Karri’s Story

Manic Mornings

Bleary eyed I look at the clock. 5:14. I cannot sleep anymore, but I am overwhelmed with exhaustion. Did I take my lithium last night? Did we sign up for Tuesday t-ball? My joints ache from the tension of restless sleep, my eyes burn unable to sleep off the drug induced haze. My mind races. 6:34. Why does this always happen? If I had somewhere to be I would struggle at this hour to get ready.
The tasks of the day ramble through my mind. What is Shawn’s schedule today? Maybe he will let me get in an extra hour of sleep. I cannot sleep anymore, but I am overwhelmed with exhaustion. I lay my arms over my head willing even a small nap to come to me. 7:48. The kids will be awake soon and the care list will consume me. Did I ever run the dishwasher? What did I plan for dinner? I try to stretch my aching muscles hoping to relax back to slumber, albeit brief. I decide on a guided mediation. I cannot sleep anymore, but I am overwhelmed with exhaustion.
8:22. The kids will inevitably wake soon. The day’s tasks are long and daunting as they often are with 4 kids. Thank goodness its summer break, maybe someone will sleep in. I shift into a different position finally feeling comfortable, hoping I don’t hear the patter of any feet. As my mind drifts to the beach or a day of television on the couch, I am jarred by someone yelling “Mommy!” 8:53. The day has begun. I
cannot sleep anymore, but I am overwhelmed by exhaustion.
For as long as I can remember, these mornings have been my “normal.” Always including unrest, racing thoughts and complete disarray of my cognitive thoughts. They came with irritability, grandiosity and pushing myself to limits that ultimately came with a crash. They could begin the worst days and the best days, never giving me any sense of moderation.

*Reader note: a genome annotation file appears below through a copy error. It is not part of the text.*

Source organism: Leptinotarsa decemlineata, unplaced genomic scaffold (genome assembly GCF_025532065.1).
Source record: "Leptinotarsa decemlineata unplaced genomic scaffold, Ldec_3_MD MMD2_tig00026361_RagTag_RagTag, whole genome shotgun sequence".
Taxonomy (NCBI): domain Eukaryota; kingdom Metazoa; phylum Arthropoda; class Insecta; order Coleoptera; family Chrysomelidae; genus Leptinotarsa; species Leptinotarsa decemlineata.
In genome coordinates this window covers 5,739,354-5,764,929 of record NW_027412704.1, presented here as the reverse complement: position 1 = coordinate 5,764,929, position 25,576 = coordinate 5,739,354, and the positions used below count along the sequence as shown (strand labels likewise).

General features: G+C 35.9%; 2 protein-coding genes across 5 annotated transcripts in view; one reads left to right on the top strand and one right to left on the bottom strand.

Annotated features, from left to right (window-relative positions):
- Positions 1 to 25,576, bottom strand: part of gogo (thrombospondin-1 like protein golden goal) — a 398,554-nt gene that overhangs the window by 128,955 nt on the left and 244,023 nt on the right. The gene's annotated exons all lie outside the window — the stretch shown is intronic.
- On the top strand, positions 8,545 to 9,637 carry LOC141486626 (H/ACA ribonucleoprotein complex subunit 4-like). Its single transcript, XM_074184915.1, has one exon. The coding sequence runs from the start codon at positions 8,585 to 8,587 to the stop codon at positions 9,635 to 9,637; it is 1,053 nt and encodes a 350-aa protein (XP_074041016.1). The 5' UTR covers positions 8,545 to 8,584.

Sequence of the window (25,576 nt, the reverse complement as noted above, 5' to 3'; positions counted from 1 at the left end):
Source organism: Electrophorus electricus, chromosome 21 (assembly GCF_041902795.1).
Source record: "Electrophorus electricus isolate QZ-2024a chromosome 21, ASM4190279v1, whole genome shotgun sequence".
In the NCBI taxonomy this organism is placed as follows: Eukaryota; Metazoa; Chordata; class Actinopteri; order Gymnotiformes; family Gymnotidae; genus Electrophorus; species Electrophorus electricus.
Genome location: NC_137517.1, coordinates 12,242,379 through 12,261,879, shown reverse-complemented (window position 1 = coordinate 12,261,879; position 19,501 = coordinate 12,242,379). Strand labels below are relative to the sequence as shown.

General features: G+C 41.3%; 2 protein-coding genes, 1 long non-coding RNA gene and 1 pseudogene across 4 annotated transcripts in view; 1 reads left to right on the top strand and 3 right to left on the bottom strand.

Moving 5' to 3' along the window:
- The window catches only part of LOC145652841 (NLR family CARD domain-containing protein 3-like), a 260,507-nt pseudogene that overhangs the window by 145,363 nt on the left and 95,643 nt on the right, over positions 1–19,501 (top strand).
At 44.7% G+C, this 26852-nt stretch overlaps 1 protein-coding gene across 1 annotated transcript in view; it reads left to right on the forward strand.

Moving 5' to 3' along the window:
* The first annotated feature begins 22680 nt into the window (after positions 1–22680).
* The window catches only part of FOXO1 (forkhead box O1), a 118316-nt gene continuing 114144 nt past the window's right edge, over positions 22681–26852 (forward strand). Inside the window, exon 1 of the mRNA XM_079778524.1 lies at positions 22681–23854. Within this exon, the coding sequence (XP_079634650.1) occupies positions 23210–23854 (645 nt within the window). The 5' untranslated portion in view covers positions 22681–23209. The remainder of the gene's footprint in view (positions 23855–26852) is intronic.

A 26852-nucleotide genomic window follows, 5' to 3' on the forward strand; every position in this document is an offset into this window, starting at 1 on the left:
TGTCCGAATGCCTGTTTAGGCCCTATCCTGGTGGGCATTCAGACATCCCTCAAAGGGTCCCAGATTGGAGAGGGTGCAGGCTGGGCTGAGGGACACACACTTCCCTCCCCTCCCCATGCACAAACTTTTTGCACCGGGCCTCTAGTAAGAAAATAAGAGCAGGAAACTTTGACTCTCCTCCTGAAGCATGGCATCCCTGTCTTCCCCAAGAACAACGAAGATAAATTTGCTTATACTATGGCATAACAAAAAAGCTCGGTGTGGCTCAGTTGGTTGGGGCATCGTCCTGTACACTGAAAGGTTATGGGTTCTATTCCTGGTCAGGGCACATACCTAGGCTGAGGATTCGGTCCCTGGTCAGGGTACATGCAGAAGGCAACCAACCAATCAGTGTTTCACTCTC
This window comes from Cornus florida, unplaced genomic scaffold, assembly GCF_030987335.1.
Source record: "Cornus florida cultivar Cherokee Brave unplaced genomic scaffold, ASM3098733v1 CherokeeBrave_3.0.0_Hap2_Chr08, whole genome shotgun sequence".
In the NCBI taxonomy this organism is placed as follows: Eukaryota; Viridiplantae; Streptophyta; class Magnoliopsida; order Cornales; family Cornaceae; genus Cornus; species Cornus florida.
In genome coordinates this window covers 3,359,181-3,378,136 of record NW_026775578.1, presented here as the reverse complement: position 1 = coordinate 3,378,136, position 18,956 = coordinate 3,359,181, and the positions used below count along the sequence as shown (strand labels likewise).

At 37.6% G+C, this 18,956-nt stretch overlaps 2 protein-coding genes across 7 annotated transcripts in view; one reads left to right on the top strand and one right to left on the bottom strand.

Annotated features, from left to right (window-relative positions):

Recently I was diagnosed with and am being treated for Bipolar Disorder. “Normal” is slowly becoming more regulated as I wake up more cognitively sound. There is less irritation with the tasks ahead of me and I feel positive about the future. I have learned some tips on figuring out a stable “normal.”

  1. Break things into smaller parts. I wake up with a clear-cut plan and set timers for things like cleaning and prepping for dinner. I keep a calendar for what is ahead so I don’t feel consumed by daunting tasks. The more I can plan ahead as the day starts the better.
  2. Don’t Overthink. I allow myself space from my emotions and to do list by meditation and yoga. I have feelings but I am a person separate from them, and so are you. If I find myself overthinking I stop and take a minute for mindfulness; connecting with my cognitive brain by seeing nature, smelling things around me or simply counting something nearby.
  3.  I am gentle with myself. Not everyday or perfectly laid out plan is going to work out. Life is unpredictable just like my mood and emotions. I try to stick to things to the best of my ability and accept my limitations. Tomorrow is always a new day.
  4.  Have a PLAN. I have a lot of plans. Self care plans, meal plans, cleaning plans, learning plans, and creative time plans like this one. Journaling, painting and yoga help keep me centered from being strictly emotional or logical. We are complex individuals and we have to feed those needs. Living with the diseases of mental illness take a tremendous amount of effort on our part to care
    for our mind, bodies and emotions. Some days we will feel like we are on the right track, and others wonder if we are back at square one. We are worth the efforts. Psychotherapy is another key piece to my puzzle. I hope to continue to reach out to individuals who do not know where to begin on this journey. Just like life we start with a simple step.

 

More of Karri’s beautiful writing can be found at Blue Eyed Wellology.